The company expects Medicare coverage for its test to extend to intermediate prostate cancer patients this year, and it believes new data will help drive increased adoption.
The company is developing a non-invasive test that analyzes only a small area of the genome to infer overall tumor mutational load to help guide immunotherapy use.
The money will support efforts by the company to develop liquid biopsy methods that can serve patients that its current tissue-based testing does not.
The company plans to develop a liquid biopsy assay that can identify patients most likely to benefit from treatment with checkpoint inhibitors.
The distributors will promote Trovagene's clinical test services, and will also gain access to the research-use kits the firm is co-developing with Boreal Genomics.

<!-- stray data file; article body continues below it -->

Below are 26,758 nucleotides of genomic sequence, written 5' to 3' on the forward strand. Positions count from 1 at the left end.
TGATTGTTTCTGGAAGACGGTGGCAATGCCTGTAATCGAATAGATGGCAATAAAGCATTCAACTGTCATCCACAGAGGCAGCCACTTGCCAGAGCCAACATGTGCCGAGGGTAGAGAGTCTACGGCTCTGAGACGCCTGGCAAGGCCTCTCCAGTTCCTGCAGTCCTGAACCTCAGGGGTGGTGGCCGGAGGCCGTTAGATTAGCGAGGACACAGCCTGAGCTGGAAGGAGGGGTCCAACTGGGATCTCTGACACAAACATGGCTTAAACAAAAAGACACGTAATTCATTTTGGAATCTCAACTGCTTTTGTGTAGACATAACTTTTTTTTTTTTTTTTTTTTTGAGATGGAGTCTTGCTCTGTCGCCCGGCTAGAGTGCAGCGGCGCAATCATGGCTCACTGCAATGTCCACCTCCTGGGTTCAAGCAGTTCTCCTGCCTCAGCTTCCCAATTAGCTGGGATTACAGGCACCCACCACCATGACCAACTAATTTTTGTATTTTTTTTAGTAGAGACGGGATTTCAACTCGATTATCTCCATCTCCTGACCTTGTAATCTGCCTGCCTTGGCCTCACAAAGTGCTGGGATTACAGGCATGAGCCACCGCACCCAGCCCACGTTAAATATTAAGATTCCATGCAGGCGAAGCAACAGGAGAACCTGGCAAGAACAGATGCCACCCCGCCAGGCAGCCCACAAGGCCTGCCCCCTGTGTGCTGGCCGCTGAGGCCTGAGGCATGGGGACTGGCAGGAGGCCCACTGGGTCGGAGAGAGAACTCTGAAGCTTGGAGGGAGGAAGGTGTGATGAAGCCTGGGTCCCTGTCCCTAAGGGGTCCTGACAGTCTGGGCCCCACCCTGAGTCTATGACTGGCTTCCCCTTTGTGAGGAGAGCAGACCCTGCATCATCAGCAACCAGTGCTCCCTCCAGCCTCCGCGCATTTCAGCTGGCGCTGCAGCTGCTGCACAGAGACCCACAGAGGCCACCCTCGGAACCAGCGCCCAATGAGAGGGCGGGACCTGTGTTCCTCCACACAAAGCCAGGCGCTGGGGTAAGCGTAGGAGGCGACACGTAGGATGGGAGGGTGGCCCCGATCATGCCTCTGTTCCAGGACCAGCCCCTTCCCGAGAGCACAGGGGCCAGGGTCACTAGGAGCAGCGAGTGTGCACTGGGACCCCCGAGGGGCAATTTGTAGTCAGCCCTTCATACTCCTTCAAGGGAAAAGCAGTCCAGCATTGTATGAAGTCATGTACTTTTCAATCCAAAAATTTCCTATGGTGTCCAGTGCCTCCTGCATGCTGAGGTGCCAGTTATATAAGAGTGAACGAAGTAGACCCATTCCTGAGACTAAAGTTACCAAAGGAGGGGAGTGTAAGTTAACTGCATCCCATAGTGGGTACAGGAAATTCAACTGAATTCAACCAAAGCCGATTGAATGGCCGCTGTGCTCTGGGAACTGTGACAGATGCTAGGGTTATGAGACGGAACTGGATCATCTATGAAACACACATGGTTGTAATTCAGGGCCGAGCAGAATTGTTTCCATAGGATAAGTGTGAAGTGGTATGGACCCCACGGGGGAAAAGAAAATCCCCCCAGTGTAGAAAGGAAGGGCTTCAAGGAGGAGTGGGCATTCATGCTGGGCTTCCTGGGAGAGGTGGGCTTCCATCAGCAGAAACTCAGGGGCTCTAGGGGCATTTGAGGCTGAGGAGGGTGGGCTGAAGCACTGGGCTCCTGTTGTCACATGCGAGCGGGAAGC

Illumina plans to speed up the process of making Grail an independent company and will no longer have representation on its board of directors.
The results confirmed that circulating mutations can be reliably detected and changed during treatment, and showed that they could be a valuable prognostic biomarker.
The company believes that the reduction in staff and marketing costs for its testing services will reduce its annual pre-tax expenses by about $4 million.
The company is planning to work with up to 40 sites, with an initial goal of sequencing circulating cell-free DNA from 10,000 people.
The new assays — one targeting 17 genes and one targeting 77 genes — are based on the CAPP-Seq technology developed by Stanford University